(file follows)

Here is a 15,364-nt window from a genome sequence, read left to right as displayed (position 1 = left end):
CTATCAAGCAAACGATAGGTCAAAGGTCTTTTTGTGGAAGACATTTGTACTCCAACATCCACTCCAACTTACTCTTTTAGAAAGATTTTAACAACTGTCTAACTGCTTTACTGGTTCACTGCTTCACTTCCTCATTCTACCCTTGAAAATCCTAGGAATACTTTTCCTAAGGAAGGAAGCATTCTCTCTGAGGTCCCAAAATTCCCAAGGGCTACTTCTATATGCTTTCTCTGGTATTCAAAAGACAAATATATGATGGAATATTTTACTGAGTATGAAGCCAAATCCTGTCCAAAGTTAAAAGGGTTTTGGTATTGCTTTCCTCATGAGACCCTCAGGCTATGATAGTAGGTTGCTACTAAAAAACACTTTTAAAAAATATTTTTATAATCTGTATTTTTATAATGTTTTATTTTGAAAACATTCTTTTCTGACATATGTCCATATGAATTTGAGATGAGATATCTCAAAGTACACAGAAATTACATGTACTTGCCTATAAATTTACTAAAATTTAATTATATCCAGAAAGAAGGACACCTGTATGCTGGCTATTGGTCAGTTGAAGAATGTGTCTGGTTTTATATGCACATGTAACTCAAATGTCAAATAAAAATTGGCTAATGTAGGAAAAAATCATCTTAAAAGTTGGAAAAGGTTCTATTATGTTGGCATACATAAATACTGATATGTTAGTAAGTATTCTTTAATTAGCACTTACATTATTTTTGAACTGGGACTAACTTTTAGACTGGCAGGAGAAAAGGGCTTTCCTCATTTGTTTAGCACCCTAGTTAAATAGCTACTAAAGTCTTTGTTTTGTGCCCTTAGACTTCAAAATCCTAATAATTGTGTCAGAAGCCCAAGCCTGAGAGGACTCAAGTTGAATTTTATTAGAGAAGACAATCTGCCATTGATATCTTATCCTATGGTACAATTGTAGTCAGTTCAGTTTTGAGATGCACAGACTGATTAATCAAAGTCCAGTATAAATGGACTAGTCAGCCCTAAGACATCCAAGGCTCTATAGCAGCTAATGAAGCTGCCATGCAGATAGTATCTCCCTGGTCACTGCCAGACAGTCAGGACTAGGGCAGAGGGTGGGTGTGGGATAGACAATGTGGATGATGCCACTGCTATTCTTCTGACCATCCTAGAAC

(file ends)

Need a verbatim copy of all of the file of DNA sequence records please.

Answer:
Here is a 15,364-nt window from a genome sequence, read left to right as displayed (position 1 = left end):
CTATCAAGCAAACGATAGGTCAAAGGTCTTTTTGTGGAAGACATTTGTACTCCAACATCCACTCCAACTTACTCTTTTAGAAAGATTTTAACAACTGTCTAACTGCTTTACTGGTTCACTGCTTCACTTCCTCATTCTACCCTTGAAAATCCTAGGAATACTTTTCCTAAGGAAGGAAGCATTCTCTCTGAGGTCCCAAAATTCCCAAGGGCTACTTCTATATGCTTTCTCTGGTATTCAAAAGACAAATATATGATGGAATATTTTACTGAGTATGAAGCCAAATCCTGTCCAAAGTTAAAAGGGTTTTGGTATTGCTTTCCTCATGAGACCCTCAGGCTATGATAGTAGGTTGCTACTAAAAAACACTTTTAAAAAATATTTTTATAATCTGTATTTTTATAATGTTTTATTTTGAAAACATTCTTTTCTGACATATGTCCATATGAATTTGAGATGAGATATCTCAAAGTACACAGAAATTACATGTACTTGCCTATAAATTTACTAAAATTTAATTATATCCAGAAAGAAGGACACCTGTATGCTGGCTATTGGTCAGTTGAAGAATGTGTCTGGTTTTATATGCACATGTAACTCAAATGTCAAATAAAAATTGGCTAATGTAGGAAAAAATCATCTTAAAAGTTGGAAAAGGTTCTATTATGTTGGCATACATAAATACTGATATGTTAGTAAGTATTCTTTAATTAGCACTTACATTATTTTTGAACTGGGACTAACTTTTAGACTGGCAGGAGAAAAGGGCTTTCCTCATTTGTTTAGCACCCTAGTTAAATAGCTACTAAAGTCTTTGTTTTGTGCCCTTAGACTTCAAAATCCTAATAATTGTGTCAGAAGCCCAAGCCTGAGAGGACTCAAGTTGAATTTTATTAGAGAAGACAATCTGCCATTGATATCTTATCCTATGGTACAATTGTAGTCAGTTCAGTTTTGAGATGCACAGACTGATTAATCAAAGTCCAGTATAAATGGACTAGTCAGCCCTAAGACATCCAAGGCTCTATAGCAGCTAATGAAGCTGCCATGCAGATAGTATCTCCCTGGTCACTGCCAGACAGTCAGGACTAGGGCAGAGGGTGGGTGTGGGATAGACAATGTGGATGATGCCACTGCTATTCTTCTGACCATCCTAGAAC